A few weeks ago DW Design took a jaunt down to London to catch the World Illustration Awards Exhibition at Somerset House. The Association of Illustrators (The AOI) in partnership with the Directory of Illustration has once again put on a wonderful exhibition of the coolest and most creative illustrations from around the globe today. Running from 11-28 July we caught it on the opening weekend to see what was going on in the world of illustrators, and after seeing all 200 entries that were shortlisted and the standout winners for each category, we were pretty glad that we made the trip.
An Independent jury of 24 commissioners and industry specialists judged over 3600 submissions from 75 countries in 8 different categories to award this years' prize money and winner's titles. We think those are pretty impressive stats, and with the Overall Professional Winner receiving not only a cash prize of £2,000 but a two-page marketing package in the Directory of Illustration No. 36and a 100-image professional portfolio on directoryofillustration.com, it's not only the title that counts as much as the kick-start to your career it provides.
So without further ado, lets have a look at some of our favourites and at what's going on in illustration today.
First up on our list of favourites is one from the Design category - 'Under the Skin of Endangered Animals' from the series of limited edition screen prints 'Under the Skin' created by brothers and design duo Ed and James Harrison. The series celebrates endangered species and highlights the immediate dangers we face with trying to keep them from extinction. It is innovative in its design letting viewers use a UV torch to reveal the skeleton of the endangered animals, in essence all that will remain if their species dies out. It was powerful, thought provoking and had a meaningful and important underlying message - all in all great design work that not only looks amazing but also makes a real-life impact.
Our next two are from the Editorial category and used simple design to convey a strong message on issues that are being tackled within society today, gender equality and Brexit.
The first Illustration by John Holcroft was inspired by his daughters and is labelled 'Gender Equality'. It conveys a clear message on the struggles women can face in comparison to men and is clever in its use of symbolism to get his point across.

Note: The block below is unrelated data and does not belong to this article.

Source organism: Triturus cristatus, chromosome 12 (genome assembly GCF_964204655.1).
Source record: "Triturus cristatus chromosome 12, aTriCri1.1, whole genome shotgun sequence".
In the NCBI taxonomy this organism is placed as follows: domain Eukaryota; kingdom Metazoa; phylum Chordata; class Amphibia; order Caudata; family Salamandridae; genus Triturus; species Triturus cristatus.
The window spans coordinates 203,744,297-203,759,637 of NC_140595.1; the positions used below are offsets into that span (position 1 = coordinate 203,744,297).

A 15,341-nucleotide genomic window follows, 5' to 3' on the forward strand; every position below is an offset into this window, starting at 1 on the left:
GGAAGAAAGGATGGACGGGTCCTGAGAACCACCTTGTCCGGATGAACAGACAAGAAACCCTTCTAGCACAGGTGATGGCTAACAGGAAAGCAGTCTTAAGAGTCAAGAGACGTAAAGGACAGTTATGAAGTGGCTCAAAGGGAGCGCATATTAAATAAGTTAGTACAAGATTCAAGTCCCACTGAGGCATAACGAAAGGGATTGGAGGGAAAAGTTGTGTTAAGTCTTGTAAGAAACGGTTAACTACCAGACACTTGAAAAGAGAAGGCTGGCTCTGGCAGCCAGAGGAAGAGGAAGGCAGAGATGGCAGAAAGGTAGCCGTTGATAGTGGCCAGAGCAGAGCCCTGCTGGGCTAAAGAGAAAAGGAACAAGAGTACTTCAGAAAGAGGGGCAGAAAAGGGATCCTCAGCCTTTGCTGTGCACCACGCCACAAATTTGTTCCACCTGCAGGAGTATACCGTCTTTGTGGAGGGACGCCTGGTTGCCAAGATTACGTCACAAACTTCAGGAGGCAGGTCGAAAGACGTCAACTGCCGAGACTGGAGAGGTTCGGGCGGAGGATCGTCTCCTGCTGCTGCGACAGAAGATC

The second is 'The Brexit Abyss' by artist Chris Clarke that featured as a cover illustration in the Guardian weekly. His bold use of colour, custom typography and imagery shows Theresa May about to step into the unknown depths of Brexit (which as we know now didn't go too well) and is a powerful physical representation of the metaphorical void of Brexit.
Another from the Design category that we loved was Greg Coultons' 'Becks Be Kreativ Art Label'. Packaging is a wonderful example of illustration and design that can be shared by everyone and can lift a product from the dusty back of the shelf onto winning awards for its creativity. Becks is admittedly fairly well-known already, however it shows how creative design can make a product instantly more desirable and that is definitely the case with this beautiful illustration that was inspired by historic brewing purity laws, which included the fact that only four ingredients must be used to create lager. Greg has created a 'Tree of Life' that contains animals from all six classifications intertwined with foliage, focusing on the natural ingredients in lager, and the result is a striking label for Becks that you want to keep on your shelf even after the beers all gone.
Another alcohol related design that we loved (we promise it's just the design we like) was 'Absolut Love; Everydays of Love' by illustrator and educator Karen Jiyun Sung. It was actually a piece for a university assignment and was inspired by Absolut Vodka's 'Love is Love' campaign, showing endless different scenes of love in the rainbow colours with the silhouette of the Absolut bottle creating a heart like shape in the centre. The whole piece radiates joy and happiness and is a creative take on Absolut's previously just colour-focused campaign.
There were too many amazing illustrations to cover but here are a few more that caught our eye, including some bold posters and postcards using striking colour and English, French and Spanish typography, advertising festivals, zoo visits and vibrant local culture. Children's book illustration was another interesting category, with inspiring bursts of imagination across the board, and a whole host of different mixed-medias being used to create bright and colourful pieces.
As a whole the variety and creativity on show was a great look into the gifted and original minds of illustrators today, and a must-see for all aspiring illustrators, designers and artists alike. Unfortunately the awards have been won, pieces showcased and exhibition finished for 2019, but were eagerly awaiting what 2020 will bring, and the fresh and new ideas that are sure to emerge.
Watch this space...